Dynamic blocks in AutoCAD are like blocks on steroids.
In a regular AutoCAD block, you can use one base point and maybe rotate or scale it and that will be almost all the flexibility it has to offer.
But in a dynamic block, you can stretch it, change its shape, change it entirely to a different type and a lot more.
As an example here is the dynamic block that we will learn to make in this article.
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Essentially using the single dynamic block we will make the pipe diagram where the pipe length can be changed, the direction of flanges can be changed, T and elbow joints can be added anywhere and a lot more.
The final block in our example will look like the following image, here it is made with just one single block used several times over in this drawing.
In this article, I will show you the step-by-step method of making the pipe-fitting dynamic block as shown above.
Using this dynamic block you can make as many configurations of pipe fittings as you like.
If you want a video of this tutorial then here it is, if however, you want the text tutorial then keep reading.
So, let’s begin with the simple drawing that will make the building block of this pipe dynamic block.
Starting the dynamic block
I will start with the basic sketch of the different views of the pipe diagram that we want to make.
As shown in the following drawing we will make the front and top view of the flange, then make the pipe and its T and elbow joints.
Once we have these, we are ready to convert them into a real AutoCAD dynamic block.
There are several ways of doing this and I will use a simple method for this but before we do that let’s see what we want the block to look like in the end.
- The pipe should be stretchable so that its length can be changed.
The front of the flange should be able to rotate so that we can fix it in any direction.
- All these parts of this piping diagram should be made using one single dynamic block.
- The centerline of all the block views should align with one another.
- Keeping these conditions in mind we will make the dynamic block, so, let’s get started with the Block command.
You can type B and press enter to start the block command or you can also click the “create” option on the block panel to start the command as shown in the following image.
Now the block Definition palette will open up.
Select the name of the block from this palette in the Name field, I am using “Pipe block” as the name for this example.
Then click the “Pick point” box and select the centre of the top view of the flange.
Then click the “Select objects” option from the Block Definition palette and select all the objects from the drawing area and press enter.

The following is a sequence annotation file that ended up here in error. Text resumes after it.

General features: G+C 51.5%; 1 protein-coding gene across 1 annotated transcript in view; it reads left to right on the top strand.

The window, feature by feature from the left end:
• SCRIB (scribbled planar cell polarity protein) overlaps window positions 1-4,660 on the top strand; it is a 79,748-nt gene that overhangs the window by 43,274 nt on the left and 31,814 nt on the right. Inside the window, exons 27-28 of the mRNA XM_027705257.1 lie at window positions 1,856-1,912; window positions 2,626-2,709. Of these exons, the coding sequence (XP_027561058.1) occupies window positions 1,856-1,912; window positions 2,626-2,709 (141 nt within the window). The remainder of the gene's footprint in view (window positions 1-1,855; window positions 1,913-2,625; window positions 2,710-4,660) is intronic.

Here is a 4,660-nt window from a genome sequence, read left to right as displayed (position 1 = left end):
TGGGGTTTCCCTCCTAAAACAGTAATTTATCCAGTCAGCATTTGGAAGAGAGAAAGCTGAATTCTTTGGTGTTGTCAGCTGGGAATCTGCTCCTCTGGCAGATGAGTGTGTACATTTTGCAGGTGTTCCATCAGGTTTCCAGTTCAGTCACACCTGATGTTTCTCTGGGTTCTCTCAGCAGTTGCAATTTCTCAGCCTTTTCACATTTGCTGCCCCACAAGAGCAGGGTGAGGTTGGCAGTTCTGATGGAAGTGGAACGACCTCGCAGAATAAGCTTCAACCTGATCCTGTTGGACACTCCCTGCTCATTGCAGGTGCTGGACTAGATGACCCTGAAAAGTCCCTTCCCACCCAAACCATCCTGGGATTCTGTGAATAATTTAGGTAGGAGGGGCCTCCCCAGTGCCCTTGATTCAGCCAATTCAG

In the behaviour panel make sure “Allow exploding” is checked and “Annotative” as well as “Scale uniformly” options are not checked.
Finally, click the “open in block editor” option on the lower left corner of the “Block definition” palette and click OK.
Here are all these steps as shown in the following animated image.
The drawing will now open in the block editor and here you can add the dynamic properties to the block.
We will start with the visibility settings in our dynamic block but before we do that, we need to make our drawings manageable by separating them into 5 groups.
Making groups from block drawings
We need to merge all of these separate pipe drawings into one using the visibility parameter and for that, we need to place all of these drawings on top of one another.
This is problematic as this will just make the entire drawing very confusing like the following image.
So, to fix this issue I will convert all of these separate drawings into groups so that all the separate views like Front view, Top view, Pipe, T joint and Elbow joint are easily selectable when working with block editing tools.
Grouping will make selecting these objects easier and then we can select these objects as one unit rather than making a selection of the entire set of lines, circles and other geometries that make up these drawings.
This grouping is a temporary arrangement and after converting everything into a dynamic block we can break these groups.
To start the group command type GROUP and press enter, then select the top view of the flange and press enter key.
This will convert the top view of the flange into an unnamed group and if you select any object from this group the entire top view will be selected.
Similarly, repeat the group command and convert the front view of the flange, pipe, T joint and elbow joint into separate unnamed groups.
Once you are done converting all the separate drawings into separate groups place them on top of one another with the mid or centre point overlapping for all objects as shown in the following video.
Now we are ready to add the visibility parameter to this set of groups.
Adding visibility parameter